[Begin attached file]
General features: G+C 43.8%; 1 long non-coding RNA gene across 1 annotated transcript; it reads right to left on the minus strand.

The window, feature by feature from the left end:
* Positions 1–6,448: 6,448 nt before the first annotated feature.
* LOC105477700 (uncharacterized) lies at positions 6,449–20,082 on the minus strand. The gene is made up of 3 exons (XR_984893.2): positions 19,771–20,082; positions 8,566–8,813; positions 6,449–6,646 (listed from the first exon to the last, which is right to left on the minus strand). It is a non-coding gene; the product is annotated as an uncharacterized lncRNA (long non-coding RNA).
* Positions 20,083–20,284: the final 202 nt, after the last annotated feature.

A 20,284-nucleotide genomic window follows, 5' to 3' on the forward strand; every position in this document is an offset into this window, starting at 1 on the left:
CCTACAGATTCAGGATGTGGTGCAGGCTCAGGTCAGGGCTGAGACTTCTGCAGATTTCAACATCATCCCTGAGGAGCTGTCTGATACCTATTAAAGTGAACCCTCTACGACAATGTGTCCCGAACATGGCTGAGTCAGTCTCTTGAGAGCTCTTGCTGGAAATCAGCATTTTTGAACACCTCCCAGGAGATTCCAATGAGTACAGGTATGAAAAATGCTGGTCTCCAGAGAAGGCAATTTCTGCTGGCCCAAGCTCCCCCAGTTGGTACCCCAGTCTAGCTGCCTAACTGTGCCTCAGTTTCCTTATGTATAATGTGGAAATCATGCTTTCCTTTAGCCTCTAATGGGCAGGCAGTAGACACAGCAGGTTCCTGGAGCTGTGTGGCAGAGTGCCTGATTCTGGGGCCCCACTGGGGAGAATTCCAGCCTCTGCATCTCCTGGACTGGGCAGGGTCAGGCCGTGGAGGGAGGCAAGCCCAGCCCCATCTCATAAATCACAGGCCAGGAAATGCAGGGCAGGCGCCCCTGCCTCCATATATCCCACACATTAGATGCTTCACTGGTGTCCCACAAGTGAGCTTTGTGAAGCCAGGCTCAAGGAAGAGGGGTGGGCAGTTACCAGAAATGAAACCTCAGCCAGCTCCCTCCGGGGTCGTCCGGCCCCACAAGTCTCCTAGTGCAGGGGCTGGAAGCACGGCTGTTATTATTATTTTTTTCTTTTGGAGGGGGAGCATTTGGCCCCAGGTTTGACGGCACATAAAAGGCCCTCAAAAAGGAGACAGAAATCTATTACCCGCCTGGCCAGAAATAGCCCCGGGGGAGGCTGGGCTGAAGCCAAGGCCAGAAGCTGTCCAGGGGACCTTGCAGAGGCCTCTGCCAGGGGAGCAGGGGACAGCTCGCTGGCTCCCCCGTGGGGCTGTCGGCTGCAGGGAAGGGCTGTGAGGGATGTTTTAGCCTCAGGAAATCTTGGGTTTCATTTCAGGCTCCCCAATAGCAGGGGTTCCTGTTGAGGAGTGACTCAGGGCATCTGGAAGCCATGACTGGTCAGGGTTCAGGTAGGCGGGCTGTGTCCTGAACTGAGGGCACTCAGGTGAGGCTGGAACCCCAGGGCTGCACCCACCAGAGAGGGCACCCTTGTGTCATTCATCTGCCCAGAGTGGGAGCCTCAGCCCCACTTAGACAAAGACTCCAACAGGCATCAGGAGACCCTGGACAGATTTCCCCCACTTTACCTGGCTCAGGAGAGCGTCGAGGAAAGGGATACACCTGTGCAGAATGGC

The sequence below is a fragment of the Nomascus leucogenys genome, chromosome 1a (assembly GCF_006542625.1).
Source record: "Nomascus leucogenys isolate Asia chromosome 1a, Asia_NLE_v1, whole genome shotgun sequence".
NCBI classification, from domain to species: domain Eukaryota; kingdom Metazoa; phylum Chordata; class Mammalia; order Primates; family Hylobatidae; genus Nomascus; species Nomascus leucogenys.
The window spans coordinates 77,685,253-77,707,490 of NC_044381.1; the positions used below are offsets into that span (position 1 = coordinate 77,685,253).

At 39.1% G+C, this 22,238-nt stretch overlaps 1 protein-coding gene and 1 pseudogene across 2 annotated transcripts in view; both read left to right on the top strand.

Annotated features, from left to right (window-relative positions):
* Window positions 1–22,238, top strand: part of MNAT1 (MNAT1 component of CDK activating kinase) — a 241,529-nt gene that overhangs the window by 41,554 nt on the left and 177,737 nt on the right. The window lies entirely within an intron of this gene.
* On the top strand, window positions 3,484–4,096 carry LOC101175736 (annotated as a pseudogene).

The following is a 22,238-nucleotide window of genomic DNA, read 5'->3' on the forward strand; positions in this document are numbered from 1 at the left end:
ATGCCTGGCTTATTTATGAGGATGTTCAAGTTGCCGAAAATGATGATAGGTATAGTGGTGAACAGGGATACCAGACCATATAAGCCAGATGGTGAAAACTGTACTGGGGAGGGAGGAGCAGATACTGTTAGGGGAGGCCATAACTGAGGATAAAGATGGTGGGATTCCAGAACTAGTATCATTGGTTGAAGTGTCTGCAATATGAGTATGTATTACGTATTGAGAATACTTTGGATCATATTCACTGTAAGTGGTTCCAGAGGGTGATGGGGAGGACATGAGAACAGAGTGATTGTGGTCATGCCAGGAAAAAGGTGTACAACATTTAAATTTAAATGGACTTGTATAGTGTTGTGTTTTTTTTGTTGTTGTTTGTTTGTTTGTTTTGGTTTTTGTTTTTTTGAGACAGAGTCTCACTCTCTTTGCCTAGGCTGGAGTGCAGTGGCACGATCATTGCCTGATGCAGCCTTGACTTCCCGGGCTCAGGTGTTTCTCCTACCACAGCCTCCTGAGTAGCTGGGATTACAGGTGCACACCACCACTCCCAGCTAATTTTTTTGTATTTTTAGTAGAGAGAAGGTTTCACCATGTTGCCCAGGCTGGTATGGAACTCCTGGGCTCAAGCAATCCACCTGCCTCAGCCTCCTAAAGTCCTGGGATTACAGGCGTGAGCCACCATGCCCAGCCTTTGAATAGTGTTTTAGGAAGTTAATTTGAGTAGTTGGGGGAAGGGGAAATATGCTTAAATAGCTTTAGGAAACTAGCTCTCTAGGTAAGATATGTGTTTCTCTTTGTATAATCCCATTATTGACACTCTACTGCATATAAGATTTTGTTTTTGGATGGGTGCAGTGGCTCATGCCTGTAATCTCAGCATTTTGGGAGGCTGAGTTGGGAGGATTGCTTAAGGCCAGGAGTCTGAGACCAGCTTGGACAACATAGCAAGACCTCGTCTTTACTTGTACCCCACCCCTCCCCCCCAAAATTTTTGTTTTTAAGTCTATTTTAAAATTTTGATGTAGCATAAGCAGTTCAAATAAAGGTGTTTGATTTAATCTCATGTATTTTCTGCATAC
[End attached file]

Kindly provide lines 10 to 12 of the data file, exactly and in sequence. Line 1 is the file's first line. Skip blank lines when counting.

NCBI classification, from domain to species: domain Eukaryota; kingdom Metazoa; phylum Chordata; class Mammalia; order Primates; family Hylobatidae; genus Nomascus; species Nomascus leucogenys.
The window spans coordinates 77,685,253-77,707,490 of NC_044381.1; the positions used below are offsets into that span (position 1 = coordinate 77,685,253).

At 39.1% G+C, this 22,238-nt stretch overlaps 1 protein-coding gene and 1 pseudogene across 2 annotated transcripts in view; both read left to right on the top strand.